IDSA News - September 2011  (Plain Text Version)

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In this issue:
Patient Care and Science
•  CDC Makes New Recommendations for Influenza Immunization
•  EIN Update: CBC Monitoring for ID-Related Diseases
•  Drug Approvals, Recalls, Adverse Events Update
Global ID
•  Armed with Research on Early HIV Treatment, HIVMA and Global Center Make Case for More Funding
•  Congressional Staff Tours U.S.-funded HIV and TB programs in Kenya with Global Center
•  Science Speaks Interviews Key PEPFAR Staff
Policy and Advocacy
•  Policy Conference Addresses Lack of New Antibiotics
•  FDA Rolls Out New Foodborne Illness Response Network
•  Input Due Oct. 26 on Changes to Rules Protecting Human Research Subjects
•  IDSA Urges Fix to Flawed Medicare Physician Payment Formula
Your Colleagues
•  IDSA Congratulates the 2011 Joint Research Award Winners
•  Congratulations to the 2011 Medical Scholars Program Recipients
•  In Memoriam: Richard B. Hornick, MD, FIDSA (1929-2011)
•  Members on the Move
•  Welcome, New Members!
Education & Resources
•  New Toolkit Aims to Increase Pneumococcal Immunization in Adults
•  HIVMA Minority Clinical Fellowship Program: December 9 Application Deadline
Top Stories
•  From the President: A Year in Review
•  IDSA, PIDS Release Guidelines for Treating CAP in Children
•  Quick Guide to the New IDSA Website
•  IDSA Journal Club


CDC Makes New Recommendations for Influenza Immunization

The Centers for Disease Control and Prevention (CDC) in August released this year’s recommendations on influenza vaccination, including some changes affecting young children and people with egg allergies.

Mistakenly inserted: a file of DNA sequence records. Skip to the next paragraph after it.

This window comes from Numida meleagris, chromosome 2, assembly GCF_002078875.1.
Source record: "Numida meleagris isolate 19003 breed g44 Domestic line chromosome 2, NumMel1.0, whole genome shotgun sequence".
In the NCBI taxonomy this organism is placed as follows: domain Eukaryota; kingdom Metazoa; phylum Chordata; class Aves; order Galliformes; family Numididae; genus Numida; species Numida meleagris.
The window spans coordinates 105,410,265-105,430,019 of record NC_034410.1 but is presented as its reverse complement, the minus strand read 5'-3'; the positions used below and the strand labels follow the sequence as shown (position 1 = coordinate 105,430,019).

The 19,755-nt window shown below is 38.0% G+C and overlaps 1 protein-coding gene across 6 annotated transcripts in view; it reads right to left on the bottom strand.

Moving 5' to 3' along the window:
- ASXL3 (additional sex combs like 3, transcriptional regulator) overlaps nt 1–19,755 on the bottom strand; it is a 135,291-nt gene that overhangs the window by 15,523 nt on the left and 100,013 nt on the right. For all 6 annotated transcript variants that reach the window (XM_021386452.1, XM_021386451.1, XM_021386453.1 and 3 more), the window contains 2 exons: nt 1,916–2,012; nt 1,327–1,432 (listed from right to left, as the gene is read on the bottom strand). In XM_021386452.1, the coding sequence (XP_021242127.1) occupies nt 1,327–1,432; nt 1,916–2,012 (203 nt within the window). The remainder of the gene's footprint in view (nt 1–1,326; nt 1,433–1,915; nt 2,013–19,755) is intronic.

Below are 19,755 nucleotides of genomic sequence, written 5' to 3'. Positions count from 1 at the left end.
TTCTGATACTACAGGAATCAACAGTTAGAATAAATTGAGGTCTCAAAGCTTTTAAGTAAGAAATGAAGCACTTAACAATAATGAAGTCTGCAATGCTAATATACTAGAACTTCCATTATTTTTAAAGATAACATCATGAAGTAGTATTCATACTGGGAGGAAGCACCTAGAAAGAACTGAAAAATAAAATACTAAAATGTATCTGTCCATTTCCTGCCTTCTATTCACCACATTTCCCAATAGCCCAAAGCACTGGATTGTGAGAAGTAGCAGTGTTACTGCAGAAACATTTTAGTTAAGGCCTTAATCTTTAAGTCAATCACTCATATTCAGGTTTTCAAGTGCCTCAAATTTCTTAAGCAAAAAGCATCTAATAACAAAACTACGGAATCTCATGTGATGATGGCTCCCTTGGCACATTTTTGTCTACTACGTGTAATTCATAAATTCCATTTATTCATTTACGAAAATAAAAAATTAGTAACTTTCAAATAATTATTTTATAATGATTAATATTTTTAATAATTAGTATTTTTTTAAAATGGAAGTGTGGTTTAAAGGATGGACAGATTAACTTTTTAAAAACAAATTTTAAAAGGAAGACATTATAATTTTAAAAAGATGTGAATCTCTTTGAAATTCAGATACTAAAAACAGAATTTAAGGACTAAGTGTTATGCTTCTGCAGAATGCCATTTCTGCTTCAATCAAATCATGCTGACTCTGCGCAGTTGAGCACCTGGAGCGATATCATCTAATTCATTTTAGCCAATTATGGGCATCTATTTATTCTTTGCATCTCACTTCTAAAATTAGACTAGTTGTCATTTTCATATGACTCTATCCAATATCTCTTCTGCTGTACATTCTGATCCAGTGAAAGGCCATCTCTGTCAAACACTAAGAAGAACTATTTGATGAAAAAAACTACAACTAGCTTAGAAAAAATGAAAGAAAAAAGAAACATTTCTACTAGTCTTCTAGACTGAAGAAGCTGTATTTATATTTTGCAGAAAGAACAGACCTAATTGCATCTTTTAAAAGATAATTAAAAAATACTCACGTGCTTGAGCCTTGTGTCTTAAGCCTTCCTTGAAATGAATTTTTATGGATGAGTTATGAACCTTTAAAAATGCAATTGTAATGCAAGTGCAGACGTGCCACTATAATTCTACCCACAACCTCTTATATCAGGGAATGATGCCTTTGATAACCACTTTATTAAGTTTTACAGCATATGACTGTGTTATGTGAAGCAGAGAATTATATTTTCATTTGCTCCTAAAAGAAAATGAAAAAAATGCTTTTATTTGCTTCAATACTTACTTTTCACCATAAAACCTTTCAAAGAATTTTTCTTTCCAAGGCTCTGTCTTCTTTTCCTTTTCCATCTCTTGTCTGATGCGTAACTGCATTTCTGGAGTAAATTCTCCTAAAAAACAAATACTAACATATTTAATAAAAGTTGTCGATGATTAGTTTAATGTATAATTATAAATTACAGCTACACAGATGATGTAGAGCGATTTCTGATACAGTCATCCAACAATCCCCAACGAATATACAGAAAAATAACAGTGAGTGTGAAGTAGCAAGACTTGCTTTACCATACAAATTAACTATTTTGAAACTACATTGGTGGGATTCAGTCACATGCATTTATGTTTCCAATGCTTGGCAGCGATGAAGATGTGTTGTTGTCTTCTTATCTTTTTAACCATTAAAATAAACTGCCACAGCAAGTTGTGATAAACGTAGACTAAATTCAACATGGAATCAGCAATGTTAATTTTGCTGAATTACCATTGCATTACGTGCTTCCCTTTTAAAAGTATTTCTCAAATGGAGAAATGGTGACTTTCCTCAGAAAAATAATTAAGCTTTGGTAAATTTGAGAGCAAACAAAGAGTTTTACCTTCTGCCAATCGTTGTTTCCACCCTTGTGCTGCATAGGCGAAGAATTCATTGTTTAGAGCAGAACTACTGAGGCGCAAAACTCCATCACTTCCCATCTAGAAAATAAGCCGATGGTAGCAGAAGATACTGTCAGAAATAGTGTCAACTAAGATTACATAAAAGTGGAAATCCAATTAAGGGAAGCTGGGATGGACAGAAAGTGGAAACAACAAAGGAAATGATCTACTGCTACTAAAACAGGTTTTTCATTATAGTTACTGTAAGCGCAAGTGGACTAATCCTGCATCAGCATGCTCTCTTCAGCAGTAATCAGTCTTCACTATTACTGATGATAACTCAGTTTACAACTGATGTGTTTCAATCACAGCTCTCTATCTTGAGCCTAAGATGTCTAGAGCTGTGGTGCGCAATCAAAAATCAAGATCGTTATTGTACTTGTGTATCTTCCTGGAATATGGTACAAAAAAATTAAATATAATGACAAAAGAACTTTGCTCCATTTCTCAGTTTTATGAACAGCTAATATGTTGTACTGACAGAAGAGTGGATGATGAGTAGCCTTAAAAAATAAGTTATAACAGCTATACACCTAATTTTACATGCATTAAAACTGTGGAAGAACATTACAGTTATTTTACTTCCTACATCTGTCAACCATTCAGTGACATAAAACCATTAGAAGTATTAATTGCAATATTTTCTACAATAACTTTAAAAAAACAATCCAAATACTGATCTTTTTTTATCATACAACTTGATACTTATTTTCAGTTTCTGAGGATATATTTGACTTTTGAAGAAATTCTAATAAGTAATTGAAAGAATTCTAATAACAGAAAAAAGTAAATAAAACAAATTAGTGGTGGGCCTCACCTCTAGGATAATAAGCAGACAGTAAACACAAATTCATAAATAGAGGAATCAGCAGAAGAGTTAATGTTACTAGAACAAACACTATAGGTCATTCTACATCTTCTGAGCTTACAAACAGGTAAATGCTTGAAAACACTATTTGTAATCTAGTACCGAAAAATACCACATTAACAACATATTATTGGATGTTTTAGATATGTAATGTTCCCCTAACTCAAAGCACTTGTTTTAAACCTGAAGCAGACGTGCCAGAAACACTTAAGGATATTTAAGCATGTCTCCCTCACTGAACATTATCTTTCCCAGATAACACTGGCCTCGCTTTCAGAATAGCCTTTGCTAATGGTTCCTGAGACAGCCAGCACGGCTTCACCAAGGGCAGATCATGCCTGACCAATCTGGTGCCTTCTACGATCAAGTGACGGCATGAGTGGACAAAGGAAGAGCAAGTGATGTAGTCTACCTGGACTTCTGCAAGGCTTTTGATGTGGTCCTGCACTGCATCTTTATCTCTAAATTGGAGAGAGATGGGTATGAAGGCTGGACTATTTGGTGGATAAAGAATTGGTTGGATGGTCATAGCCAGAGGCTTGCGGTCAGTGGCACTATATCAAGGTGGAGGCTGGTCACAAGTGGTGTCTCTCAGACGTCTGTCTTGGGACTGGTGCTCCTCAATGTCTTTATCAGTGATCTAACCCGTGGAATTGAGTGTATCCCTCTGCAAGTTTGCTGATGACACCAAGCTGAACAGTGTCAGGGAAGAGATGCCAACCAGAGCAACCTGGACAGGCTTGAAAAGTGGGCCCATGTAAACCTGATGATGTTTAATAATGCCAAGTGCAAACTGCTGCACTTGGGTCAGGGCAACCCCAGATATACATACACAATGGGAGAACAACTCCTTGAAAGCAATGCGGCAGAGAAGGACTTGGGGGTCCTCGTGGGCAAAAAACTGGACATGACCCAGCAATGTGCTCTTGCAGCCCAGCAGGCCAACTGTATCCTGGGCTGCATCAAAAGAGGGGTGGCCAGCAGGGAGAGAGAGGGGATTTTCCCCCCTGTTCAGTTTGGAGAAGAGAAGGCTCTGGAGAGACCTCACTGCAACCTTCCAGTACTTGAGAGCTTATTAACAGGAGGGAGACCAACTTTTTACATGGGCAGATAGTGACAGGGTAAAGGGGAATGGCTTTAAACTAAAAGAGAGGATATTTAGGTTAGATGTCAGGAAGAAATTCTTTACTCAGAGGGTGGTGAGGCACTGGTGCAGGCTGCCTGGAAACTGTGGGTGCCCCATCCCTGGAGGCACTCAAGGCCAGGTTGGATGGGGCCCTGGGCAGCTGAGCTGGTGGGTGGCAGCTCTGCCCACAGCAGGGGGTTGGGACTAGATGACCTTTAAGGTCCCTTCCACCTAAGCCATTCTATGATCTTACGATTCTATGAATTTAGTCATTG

This year’s vaccine targets the same three strains as last year: A/California/7/2009 (H1N1)-like, A/Perth/16/2009 (H3N2)-like, and B/Brisbane/60/2008-like antigens. Even though the vaccine is unchanged, CDC advises annual vaccination because levels of protective antibodies can decrease, especially in the elderly and people with compromised immune systems.

Experts have known for some time that children aged 6 months through 8 years require two doses of influenza vaccine during their first season of vaccination. This year, however, because the vaccine strains are unchanged, children in this age group who received at least one dose of the 2010-2011 vaccine will require only one dose of the 2011-2112 vaccine. Children in this age group who did not receive at least one dose last year or whose immunization status is uncertain should receive two doses.

Also new this year is more in-depth advice concerning people with egg allergies. Several recent studies have documented safe receipt of trivalent inactivated vaccine (TIV) in people with egg allergy, particularly those with less severe reactions. CDC now advises that people who have had only hives after exposure to eggs should receive TIV from providers who are familiar with egg allergy and should be observed for at least 30 minutes after vaccination to monitor for possible reactions. People who have had more serious reactions to eggs (e.g., angioedema, respiratory distress, lightheadedness, recurrent vomiting, or those who required emergency medical care) should consult with an allergist before receiving the vaccine.

Last year was the first year that CDC recommended universal influenza immunization for everyone over 6 months of age. With vaccine manufactures projecting to have between 166 million and 173 million doses of vaccine on the U.S. market this season, CDC says the supply should be ample in September and October.

For the full recommendations, see:

Prevention and control of influenza with vaccines: recommendations of the Advisory Committee on Immunization Practices (ACIP), 2011. MMWR. 2011 Aug. 18;60(early release):1-6